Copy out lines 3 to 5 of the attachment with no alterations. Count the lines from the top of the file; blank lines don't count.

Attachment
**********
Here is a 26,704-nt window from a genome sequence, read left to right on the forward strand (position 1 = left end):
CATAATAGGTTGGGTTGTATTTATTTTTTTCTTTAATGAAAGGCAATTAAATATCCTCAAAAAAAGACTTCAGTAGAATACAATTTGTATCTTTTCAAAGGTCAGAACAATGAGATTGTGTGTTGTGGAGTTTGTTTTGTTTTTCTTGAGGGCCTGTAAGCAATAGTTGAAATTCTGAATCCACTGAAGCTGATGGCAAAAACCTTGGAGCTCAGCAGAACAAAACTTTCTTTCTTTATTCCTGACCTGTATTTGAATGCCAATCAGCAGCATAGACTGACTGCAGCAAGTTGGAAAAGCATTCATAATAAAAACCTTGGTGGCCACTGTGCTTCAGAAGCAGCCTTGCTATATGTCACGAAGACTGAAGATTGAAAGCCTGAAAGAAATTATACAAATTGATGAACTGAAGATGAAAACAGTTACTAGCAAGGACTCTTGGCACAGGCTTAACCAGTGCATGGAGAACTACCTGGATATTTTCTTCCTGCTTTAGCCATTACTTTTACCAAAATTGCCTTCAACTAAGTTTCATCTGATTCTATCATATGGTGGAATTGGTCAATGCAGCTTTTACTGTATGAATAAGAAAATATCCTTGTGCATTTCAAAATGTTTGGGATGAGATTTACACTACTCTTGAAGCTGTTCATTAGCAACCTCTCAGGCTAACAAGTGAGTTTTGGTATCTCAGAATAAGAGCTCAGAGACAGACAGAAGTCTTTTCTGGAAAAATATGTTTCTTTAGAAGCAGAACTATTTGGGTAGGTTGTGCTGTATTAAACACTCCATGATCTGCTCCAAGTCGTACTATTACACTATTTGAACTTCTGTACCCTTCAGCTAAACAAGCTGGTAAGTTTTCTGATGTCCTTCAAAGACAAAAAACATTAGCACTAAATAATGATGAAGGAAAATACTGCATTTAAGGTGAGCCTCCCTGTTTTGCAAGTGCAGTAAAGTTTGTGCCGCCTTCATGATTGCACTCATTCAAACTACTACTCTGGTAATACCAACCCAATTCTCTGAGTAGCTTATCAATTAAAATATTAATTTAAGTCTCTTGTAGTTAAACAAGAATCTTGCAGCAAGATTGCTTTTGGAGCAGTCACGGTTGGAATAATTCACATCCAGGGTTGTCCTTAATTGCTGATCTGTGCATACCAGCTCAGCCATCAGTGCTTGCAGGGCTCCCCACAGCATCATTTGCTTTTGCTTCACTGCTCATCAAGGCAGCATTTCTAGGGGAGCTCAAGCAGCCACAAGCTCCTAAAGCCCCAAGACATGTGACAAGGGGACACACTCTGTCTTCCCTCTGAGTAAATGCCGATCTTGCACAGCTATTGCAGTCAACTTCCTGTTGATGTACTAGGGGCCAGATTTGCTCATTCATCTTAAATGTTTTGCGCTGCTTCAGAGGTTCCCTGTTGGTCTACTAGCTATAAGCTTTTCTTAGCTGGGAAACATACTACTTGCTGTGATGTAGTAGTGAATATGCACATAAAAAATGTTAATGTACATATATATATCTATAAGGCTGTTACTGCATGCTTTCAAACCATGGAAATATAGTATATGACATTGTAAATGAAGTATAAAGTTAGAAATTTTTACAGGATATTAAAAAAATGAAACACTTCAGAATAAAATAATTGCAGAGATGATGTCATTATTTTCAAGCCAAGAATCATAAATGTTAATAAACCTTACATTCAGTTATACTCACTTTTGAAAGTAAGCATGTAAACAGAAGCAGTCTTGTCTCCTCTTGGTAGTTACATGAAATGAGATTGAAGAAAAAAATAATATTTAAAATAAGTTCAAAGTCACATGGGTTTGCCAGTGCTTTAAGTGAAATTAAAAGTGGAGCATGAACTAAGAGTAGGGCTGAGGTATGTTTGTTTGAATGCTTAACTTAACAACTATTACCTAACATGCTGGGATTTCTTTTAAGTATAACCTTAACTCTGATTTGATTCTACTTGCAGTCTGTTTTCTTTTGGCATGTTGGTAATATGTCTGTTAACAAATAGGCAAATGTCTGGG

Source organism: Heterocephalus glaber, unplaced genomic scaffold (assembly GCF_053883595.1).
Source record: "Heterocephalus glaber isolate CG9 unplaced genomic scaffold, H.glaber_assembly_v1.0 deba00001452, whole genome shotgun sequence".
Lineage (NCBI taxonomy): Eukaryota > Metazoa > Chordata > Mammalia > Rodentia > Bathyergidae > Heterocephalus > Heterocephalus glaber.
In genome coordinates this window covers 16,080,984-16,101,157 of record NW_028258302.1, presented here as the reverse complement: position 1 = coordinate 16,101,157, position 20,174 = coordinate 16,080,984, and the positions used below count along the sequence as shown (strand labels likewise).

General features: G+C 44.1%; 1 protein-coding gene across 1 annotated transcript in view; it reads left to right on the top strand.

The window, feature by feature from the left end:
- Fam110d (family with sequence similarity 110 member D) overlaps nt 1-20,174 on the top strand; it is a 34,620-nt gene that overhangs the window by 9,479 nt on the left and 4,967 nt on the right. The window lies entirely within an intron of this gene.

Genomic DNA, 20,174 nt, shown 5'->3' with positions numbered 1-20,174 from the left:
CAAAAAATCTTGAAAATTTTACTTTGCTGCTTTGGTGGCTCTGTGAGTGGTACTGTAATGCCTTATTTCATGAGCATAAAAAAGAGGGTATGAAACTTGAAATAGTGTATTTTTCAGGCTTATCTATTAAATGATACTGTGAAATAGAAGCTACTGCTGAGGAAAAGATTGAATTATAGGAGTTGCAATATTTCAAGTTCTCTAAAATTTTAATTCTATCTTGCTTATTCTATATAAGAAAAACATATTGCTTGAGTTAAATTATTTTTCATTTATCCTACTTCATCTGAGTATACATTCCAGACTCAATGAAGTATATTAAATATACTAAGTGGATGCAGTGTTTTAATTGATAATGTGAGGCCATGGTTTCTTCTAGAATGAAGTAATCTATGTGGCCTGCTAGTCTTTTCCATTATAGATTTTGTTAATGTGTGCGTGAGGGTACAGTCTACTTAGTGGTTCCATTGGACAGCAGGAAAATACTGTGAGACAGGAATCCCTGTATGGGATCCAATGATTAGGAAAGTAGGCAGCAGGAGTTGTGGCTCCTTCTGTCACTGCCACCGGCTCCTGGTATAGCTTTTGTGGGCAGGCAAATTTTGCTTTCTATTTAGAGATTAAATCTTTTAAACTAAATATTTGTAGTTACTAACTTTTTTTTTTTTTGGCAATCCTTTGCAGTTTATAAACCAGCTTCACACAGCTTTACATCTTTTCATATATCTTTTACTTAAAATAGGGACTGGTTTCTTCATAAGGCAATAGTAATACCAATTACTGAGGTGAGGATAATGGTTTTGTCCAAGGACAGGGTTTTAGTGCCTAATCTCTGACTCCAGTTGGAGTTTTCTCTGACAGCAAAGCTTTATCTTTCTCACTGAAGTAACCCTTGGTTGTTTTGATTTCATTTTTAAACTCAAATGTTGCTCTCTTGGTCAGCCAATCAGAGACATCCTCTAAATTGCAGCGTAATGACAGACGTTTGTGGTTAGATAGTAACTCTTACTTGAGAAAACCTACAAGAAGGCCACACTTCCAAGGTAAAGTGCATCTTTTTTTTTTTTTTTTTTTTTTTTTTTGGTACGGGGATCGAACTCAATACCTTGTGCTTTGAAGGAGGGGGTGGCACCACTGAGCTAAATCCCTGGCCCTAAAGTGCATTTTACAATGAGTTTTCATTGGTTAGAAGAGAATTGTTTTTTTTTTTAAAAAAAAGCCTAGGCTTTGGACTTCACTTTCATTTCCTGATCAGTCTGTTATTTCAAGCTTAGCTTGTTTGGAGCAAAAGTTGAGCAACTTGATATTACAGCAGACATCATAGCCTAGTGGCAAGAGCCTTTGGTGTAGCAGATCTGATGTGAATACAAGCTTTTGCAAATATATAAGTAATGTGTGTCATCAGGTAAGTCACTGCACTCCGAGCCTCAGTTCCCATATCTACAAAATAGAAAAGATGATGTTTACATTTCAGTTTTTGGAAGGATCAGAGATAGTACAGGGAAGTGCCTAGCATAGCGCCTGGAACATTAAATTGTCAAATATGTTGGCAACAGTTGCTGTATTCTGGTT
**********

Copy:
Source organism: Heterocephalus glaber, unplaced genomic scaffold (assembly GCF_053883595.1).
Source record: "Heterocephalus glaber isolate CG9 unplaced genomic scaffold, H.glaber_assembly_v1.0 deba00001452, whole genome shotgun sequence".
Lineage (NCBI taxonomy): Eukaryota > Metazoa > Chordata > Mammalia > Rodentia > Bathyergidae > Heterocephalus > Heterocephalus glaber.